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B0101 Time for Time ENGR xD52 Eric VanWyk Fall 2012.

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Presentation on theme: "B0101 Time for Time ENGR xD52 Eric VanWyk Fall 2012."— Presentation transcript:

1 b0101 Time for Time ENGR xD52 Eric VanWyk Fall 2012

2 Acknowledgements Mark L. Chang lecture notes for Computer Architecture (Olin ENGR3410) Patterson & Hennessy: Book & Lecture Notes Patterson’s 1997 course notes (U.C. Berkeley CS 152, 1997) Tom Fountain 2000 course notes (Stanford EE182) Michael Wahl 2000 lecture notes (U. of Siegen CS 3339) Ben Dugan 2001 lecture notes (UW-CSE 378) Professor Scott Hauck lecture notes (UW EE 471) Mark L. Chang lecture notes for Digital Logic (NWU B01) Texas Instruments Data Sheets

3 Today Review Approximation Hacks from Yesterday The ravages of time Latches, Flip Flops, Sandals

4 Its Log From lecture b0010: – 1 R=r^n = n R=r digits 1 R A Digit is ‘worth’ log RB R A Hex: R A = 16, R B = 2 – log 2 (16) = 4 – 1 Hex digit is ‘worth’ 4 binary digits

5 Its Log 24 binary digits ≈ 7 decimal digits – log 10 (2) * 24 ≈ … log 10 (2)≈ 0.3 log 2 (10)≈ 3.3 2^ ± 126 ≈ +/-10^ ± 38 – 126 *.3 ≈ … How many digits does 2^24 have in decimal?

6 6 Combinational Logic Design Process Understand the Problem – what is the circuit supposed to do? – write down inputs (data, control) and outputs – draw block diagram or other picture Formulate the Problem in terms of a truth table or other suitable design representation – truth table, Boolean algebra, etc. Choose Implementation Target – PAL, PLA, Mux, Decoder, Discrete Gates Follow Implementation Procedure – K-maps, Boolean algebra, algorithmic simplification

7 7 Combinational vs. Sequential Logic Combinational logic no feedback among inputs and outputs outputs are a pure function of the inputs e.g., seat belt light: (Dbelt, Pbelt, Passenger) mapped into (Light) Network implemented from logic gates. The presence of feedback distinguishes between sequential and combinational networks X 1 X 2 X n Logic Network Z 1 Z 2 Z m Logic Circuit Driver_belt Passenger_belt Passenger Seat Belt Light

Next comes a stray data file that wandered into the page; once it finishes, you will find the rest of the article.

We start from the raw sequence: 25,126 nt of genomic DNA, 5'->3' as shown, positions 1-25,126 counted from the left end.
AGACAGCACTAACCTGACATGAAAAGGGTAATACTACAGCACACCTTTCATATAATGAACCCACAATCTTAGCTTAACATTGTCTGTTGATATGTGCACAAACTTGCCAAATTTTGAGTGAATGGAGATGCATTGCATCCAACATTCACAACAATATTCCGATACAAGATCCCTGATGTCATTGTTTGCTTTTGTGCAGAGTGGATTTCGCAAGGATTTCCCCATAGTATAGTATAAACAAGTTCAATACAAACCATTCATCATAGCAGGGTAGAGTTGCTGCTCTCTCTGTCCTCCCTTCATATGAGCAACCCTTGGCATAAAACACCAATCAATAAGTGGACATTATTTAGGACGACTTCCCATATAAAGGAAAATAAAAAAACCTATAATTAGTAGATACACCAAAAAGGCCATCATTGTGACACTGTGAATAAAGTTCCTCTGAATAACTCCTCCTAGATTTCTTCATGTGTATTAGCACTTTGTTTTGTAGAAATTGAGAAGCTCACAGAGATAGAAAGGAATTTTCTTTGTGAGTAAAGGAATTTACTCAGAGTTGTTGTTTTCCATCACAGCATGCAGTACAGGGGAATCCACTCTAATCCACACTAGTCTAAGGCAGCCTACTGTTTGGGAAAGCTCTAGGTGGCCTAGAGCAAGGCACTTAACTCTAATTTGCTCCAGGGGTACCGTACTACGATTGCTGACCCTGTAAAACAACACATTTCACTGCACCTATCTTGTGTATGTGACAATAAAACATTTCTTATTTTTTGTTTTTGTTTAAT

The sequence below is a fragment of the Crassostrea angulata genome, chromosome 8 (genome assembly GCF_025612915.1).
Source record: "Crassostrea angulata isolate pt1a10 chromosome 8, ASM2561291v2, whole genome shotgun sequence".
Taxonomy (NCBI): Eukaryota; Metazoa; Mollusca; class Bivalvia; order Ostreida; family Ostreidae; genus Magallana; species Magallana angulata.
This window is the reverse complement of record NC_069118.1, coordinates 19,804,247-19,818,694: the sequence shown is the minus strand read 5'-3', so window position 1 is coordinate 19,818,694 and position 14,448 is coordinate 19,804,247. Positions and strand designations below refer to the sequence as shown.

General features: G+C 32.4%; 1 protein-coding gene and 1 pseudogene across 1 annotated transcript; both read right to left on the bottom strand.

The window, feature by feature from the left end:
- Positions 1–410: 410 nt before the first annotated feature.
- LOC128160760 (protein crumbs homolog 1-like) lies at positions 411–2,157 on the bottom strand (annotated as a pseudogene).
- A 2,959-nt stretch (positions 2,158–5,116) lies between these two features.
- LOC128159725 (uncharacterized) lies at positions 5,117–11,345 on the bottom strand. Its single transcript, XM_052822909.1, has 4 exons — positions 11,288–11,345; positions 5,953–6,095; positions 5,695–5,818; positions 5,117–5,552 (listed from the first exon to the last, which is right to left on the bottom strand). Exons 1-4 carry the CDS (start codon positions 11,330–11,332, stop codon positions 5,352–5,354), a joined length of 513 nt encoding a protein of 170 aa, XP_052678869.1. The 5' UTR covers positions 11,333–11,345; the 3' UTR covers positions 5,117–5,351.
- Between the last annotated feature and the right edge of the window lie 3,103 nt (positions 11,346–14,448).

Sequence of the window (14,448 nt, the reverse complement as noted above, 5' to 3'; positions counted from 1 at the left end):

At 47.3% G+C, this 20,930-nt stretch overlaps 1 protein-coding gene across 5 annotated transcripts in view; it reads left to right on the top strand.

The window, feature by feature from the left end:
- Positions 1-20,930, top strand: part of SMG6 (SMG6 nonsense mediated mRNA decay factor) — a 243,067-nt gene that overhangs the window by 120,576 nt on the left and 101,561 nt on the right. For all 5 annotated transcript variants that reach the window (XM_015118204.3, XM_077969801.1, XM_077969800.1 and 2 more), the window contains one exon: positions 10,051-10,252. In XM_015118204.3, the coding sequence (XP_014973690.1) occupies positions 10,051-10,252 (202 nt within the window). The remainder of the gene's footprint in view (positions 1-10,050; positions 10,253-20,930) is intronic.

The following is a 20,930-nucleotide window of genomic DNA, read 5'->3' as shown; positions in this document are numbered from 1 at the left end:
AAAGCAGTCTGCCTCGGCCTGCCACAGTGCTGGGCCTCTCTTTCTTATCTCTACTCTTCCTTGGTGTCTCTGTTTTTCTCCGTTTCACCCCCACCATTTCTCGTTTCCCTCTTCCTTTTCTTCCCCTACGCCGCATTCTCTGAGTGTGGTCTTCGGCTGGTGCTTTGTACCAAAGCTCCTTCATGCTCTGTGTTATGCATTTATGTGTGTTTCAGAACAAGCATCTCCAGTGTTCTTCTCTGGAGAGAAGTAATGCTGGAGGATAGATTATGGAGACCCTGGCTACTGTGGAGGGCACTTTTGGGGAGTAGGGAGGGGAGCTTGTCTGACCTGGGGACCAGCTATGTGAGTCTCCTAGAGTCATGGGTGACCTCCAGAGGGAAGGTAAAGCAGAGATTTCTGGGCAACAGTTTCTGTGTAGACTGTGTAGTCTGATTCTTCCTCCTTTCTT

8 8 Circuit Timing Behavior Simple model: gates react after fixed delay ABCDEFABCDEF A B C D E F

9 9 Circuit Timing Behavior Simple model: gates react after fixed delay ABCDEFABCDEF A B C D E F

10 10 Circuit can temporarily go to incorrect states Hazards/Glitches Copilot Autopilot Request Pilot Autopilot Request Pilot in Charge? Autopilot Engaged A B C CAR PIC PAR A B C AE Must filter out temporary states

11 11 Safe Sequential Circuits Clocked elements on feedback, perhaps outputs – Clock signal synchronizes operation – Clocked elements hide glitches/hazards Clock X 1 X 2 X n Logic Network Z 1 Z 2 Z m Clock Data Valid Compute Valid Compute

12 A what-ed wholement? Clocked or Enabled Elements – Flip Flops and Latches “Hold on” to state until triggered to update. Many kinds

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17 Vocab! Setup – Required stability before Hold – Required stability after Propagation Delay – Until outputs update

18 Reinventing the SR Latch “SR” for “Set Reset” Cross-coupled NOR/NAND SRQ Next

19 Reinventing the SR Latch “SR” for “Set Reset” Cross-coupled NOR/NAND SRQ Next 00Q X

20 SR Latch Timing S R Q Q ̅

21 Design Time! Invent new types of latches by adding control logic around a SR or S ̅R̅ latch Treat the SR as a magic box Create a truth table to translate your requirements to the SR’s inputs

22 Boreds Gated SR latch – Inputs “work” only while Enable is True – When Enable is false, S/R have no effect Design a Gated D Latch – One Data input instead of Set Reset. – Output follows input while enabled – When Enable is false, Output holds last value Smallest design? Fastest? Weirdest?

23 You promised a Flop Confusing vocab – they are similar A latch is typically enabled A Flip Flop is typically Clocked All are forms of ‘Bistable Multivibrators’

24 Master Slave D-Flip Flop Two D-Latches in series with opposite polarity Enable lines Pulse Triggered – Capture on one edge – Display on the other Basis of Shift Registers – “Bucket Brigade”

25 Edge Triggered D-Flip Flop One Data Input CLOCK input, not enable Captures and Displays on the same edge Constructed from 3 SR latches

26 Edge Triggered D-Flip Flop

27 Other Flops Ternary: Flip-Flap-Flop. T Flip Flop – Toggles on each clock strobe – Good for cutting frequency in half JK Flip Flop – Clocked SR flip flop that also supports toggling

28 Common Uses In between processing stages “Debounce” inputs – Hide external noise / uncertainty from the inputs Synchronization


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